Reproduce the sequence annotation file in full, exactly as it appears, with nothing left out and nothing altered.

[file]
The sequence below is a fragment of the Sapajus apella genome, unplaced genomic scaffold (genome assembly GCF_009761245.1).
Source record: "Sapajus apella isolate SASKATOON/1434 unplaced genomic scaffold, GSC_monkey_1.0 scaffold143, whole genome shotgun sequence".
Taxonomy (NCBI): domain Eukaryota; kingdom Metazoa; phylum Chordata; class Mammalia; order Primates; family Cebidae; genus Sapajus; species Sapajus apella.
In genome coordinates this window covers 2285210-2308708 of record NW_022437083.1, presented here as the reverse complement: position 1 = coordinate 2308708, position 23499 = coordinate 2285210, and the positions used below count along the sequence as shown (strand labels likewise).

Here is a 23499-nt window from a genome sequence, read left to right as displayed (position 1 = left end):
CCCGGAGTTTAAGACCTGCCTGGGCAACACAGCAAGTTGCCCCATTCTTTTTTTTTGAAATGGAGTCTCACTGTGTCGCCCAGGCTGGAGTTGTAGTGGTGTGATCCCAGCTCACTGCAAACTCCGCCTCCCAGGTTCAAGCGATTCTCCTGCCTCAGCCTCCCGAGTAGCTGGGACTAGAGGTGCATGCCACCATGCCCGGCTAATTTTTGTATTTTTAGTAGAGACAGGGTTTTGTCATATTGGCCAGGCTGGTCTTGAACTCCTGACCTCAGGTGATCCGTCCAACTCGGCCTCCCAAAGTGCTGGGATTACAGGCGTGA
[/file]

The sequence below is a fragment of the Sapajus apella genome, unplaced genomic scaffold (genome assembly GCF_009761245.1).
Source record: "Sapajus apella isolate SASKATOON/1434 unplaced genomic scaffold, GSC_monkey_1.0 scaffold143, whole genome shotgun sequence".
Taxonomy (NCBI): domain Eukaryota; kingdom Metazoa; phylum Chordata; class Mammalia; order Primates; family Cebidae; genus Sapajus; species Sapajus apella.
In genome coordinates this window covers 2285210-2308708 of record NW_022437083.1, presented here as the reverse complement: position 1 = coordinate 2308708, position 23499 = coordinate 2285210, and the positions used below count along the sequence as shown (strand labels likewise).

Here is a 23499-nt window from a genome sequence, read left to right as displayed (position 1 = left end):
CCCGGAGTTTAAGACCTGCCTGGGCAACACAGCAAGTTGCCCCATTCTTTTTTTTTGAAATGGAGTCTCACTGTGTCGCCCAGGCTGGAGTTGTAGTGGTGTGATCCCAGCTCACTGCAAACTCCGCCTCCCAGGTTCAAGCGATTCTCCTGCCTCAGCCTCCCGAGTAGCTGGGACTAGAGGTGCATGCCACCATGCCCGGCTAATTTTTGTATTTTTAGTAGAGACAGGGTTTTGTCATATTGGCCAGGCTGGTCTTGAACTCCTGACCTCAGGTGATCCGTCCAACTCGGCCTCCCAAAGTGCTGGGATTACAGGCGTGA